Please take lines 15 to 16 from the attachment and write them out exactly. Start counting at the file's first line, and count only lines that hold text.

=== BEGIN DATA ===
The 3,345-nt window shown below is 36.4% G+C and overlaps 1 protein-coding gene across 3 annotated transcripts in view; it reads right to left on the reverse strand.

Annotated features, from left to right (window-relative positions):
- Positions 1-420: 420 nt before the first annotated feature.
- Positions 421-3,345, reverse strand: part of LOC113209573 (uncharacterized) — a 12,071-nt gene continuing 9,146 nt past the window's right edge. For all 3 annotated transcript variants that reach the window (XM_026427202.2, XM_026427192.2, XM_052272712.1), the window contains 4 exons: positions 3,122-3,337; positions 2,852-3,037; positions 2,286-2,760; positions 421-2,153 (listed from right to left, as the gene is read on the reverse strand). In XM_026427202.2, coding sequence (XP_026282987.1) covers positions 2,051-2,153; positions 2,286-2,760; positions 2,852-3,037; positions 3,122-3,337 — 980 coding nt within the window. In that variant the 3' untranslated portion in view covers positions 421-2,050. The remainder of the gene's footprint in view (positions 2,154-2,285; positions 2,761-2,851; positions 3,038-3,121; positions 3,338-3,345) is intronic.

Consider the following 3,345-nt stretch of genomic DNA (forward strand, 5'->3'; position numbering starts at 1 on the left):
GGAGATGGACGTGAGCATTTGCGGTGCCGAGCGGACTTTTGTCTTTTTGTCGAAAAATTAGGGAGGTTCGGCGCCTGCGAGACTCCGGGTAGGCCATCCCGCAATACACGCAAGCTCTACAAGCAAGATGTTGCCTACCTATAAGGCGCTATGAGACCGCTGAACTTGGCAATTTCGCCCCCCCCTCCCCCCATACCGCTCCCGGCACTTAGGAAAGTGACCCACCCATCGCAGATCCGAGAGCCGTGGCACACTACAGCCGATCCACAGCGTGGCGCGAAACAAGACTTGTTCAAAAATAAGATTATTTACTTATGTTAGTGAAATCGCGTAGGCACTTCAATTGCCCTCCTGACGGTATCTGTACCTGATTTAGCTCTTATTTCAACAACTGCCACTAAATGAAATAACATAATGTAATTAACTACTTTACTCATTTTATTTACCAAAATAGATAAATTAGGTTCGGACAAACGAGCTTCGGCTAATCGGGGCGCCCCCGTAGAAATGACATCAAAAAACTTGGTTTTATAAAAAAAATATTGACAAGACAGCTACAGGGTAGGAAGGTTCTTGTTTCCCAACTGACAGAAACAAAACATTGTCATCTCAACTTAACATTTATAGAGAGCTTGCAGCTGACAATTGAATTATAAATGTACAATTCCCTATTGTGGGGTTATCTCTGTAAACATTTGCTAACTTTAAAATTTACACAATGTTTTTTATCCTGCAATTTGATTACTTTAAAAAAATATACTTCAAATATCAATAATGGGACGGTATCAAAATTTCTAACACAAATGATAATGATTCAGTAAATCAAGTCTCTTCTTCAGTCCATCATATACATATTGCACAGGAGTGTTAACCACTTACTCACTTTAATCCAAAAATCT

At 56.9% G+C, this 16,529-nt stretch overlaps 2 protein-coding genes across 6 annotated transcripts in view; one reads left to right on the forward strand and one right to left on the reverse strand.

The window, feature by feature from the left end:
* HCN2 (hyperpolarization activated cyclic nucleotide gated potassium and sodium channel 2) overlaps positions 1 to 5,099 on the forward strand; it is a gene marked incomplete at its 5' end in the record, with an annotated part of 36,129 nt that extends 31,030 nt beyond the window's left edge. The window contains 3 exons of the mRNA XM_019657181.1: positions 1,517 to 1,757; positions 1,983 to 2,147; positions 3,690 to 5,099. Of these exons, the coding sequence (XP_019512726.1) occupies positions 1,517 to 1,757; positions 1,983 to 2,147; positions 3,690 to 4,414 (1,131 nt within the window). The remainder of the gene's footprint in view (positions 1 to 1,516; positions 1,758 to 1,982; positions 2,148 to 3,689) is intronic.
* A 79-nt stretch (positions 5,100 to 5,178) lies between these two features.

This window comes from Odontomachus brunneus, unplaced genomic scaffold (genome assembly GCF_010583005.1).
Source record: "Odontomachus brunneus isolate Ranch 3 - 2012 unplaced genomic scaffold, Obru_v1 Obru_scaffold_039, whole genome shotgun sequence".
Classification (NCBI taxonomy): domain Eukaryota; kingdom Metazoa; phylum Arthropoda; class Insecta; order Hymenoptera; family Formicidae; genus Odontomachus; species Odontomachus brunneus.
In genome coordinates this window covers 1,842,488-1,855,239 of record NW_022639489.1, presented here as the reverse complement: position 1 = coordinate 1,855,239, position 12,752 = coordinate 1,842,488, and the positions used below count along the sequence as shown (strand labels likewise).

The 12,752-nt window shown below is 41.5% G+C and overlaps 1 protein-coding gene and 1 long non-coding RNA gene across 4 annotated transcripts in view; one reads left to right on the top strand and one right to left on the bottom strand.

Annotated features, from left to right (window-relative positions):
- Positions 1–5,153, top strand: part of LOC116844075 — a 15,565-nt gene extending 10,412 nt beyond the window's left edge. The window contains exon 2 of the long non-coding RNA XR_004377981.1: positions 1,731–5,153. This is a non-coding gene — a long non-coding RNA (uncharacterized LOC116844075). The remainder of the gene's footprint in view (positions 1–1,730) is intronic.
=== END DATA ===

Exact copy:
The 12,752-nt window shown below is 41.5% G+C and overlaps 1 protein-coding gene and 1 long non-coding RNA gene across 4 annotated transcripts in view; one reads left to right on the top strand and one right to left on the bottom strand.

Annotated features, from left to right (window-relative positions):